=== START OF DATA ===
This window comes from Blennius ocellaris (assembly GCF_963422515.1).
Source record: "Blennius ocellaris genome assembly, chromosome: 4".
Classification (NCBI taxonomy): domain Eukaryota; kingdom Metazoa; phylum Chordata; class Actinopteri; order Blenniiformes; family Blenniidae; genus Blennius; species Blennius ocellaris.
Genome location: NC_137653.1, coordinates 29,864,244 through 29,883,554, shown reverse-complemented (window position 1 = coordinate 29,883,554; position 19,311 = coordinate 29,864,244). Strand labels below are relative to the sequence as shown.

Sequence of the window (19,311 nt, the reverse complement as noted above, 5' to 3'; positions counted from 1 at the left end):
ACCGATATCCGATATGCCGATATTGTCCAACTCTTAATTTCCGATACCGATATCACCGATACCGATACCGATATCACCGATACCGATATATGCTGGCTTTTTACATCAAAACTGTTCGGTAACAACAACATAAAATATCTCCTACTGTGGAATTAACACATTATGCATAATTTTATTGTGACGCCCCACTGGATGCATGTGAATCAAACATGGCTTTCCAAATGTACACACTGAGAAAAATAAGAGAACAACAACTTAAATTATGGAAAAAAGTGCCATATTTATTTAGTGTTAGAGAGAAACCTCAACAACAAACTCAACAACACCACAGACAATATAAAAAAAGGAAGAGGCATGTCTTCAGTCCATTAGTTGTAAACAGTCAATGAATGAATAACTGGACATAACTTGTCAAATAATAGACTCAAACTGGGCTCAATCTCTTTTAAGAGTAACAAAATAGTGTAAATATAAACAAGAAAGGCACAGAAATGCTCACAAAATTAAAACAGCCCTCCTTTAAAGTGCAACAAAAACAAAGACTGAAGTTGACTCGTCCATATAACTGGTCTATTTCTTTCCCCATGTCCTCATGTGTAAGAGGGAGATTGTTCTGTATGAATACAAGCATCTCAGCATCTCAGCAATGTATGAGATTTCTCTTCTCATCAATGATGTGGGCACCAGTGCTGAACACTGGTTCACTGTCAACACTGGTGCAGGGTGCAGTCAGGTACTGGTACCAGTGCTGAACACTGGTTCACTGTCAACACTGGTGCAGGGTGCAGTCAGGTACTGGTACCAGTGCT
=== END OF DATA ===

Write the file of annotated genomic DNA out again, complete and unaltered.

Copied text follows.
This window comes from Blennius ocellaris (assembly GCF_963422515.1).
Source record: "Blennius ocellaris genome assembly, chromosome: 4".
Classification (NCBI taxonomy): domain Eukaryota; kingdom Metazoa; phylum Chordata; class Actinopteri; order Blenniiformes; family Blenniidae; genus Blennius; species Blennius ocellaris.
Genome location: NC_137653.1, coordinates 29,864,244 through 29,883,554, shown reverse-complemented (window position 1 = coordinate 29,883,554; position 19,311 = coordinate 29,864,244). Strand labels below are relative to the sequence as shown.

Sequence of the window (19,311 nt, the reverse complement as noted above, 5' to 3'; positions counted from 1 at the left end):
ACCGATATCCGATATGCCGATATTGTCCAACTCTTAATTTCCGATACCGATATCACCGATACCGATACCGATATCACCGATACCGATATATGCTGGCTTTTTACATCAAAACTGTTCGGTAACAACAACATAAAATATCTCCTACTGTGGAATTAACACATTATGCATAATTTTATTGTGACGCCCCACTGGATGCATGTGAATCAAACATGGCTTTCCAAATGTACACACTGAGAAAAATAAGAGAACAACAACTTAAATTATGGAAAAAAGTGCCATATTTATTTAGTGTTAGAGAGAAACCTCAACAACAAACTCAACAACACCACAGACAATATAAAAAAAGGAAGAGGCATGTCTTCAGTCCATTAGTTGTAAACAGTCAATGAATGAATAACTGGACATAACTTGTCAAATAATAGACTCAAACTGGGCTCAATCTCTTTTAAGAGTAACAAAATAGTGTAAATATAAACAAGAAAGGCACAGAAATGCTCACAAAATTAAAACAGCCCTCCTTTAAAGTGCAACAAAAACAAAGACTGAAGTTGACTCGTCCATATAACTGGTCTATTTCTTTCCCCATGTCCTCATGTGTAAGAGGGAGATTGTTCTGTATGAATACAAGCATCTCAGCATCTCAGCAATGTATGAGATTTCTCTTCTCATCAATGATGTGGGCACCAGTGCTGAACACTGGTTCACTGTCAACACTGGTGCAGGGTGCAGTCAGGTACTGGTACCAGTGCTGAACACTGGTTCACTGTCAACACTGGTGCAGGGTGCAGTCAGGTACTGGTACCAGTGCT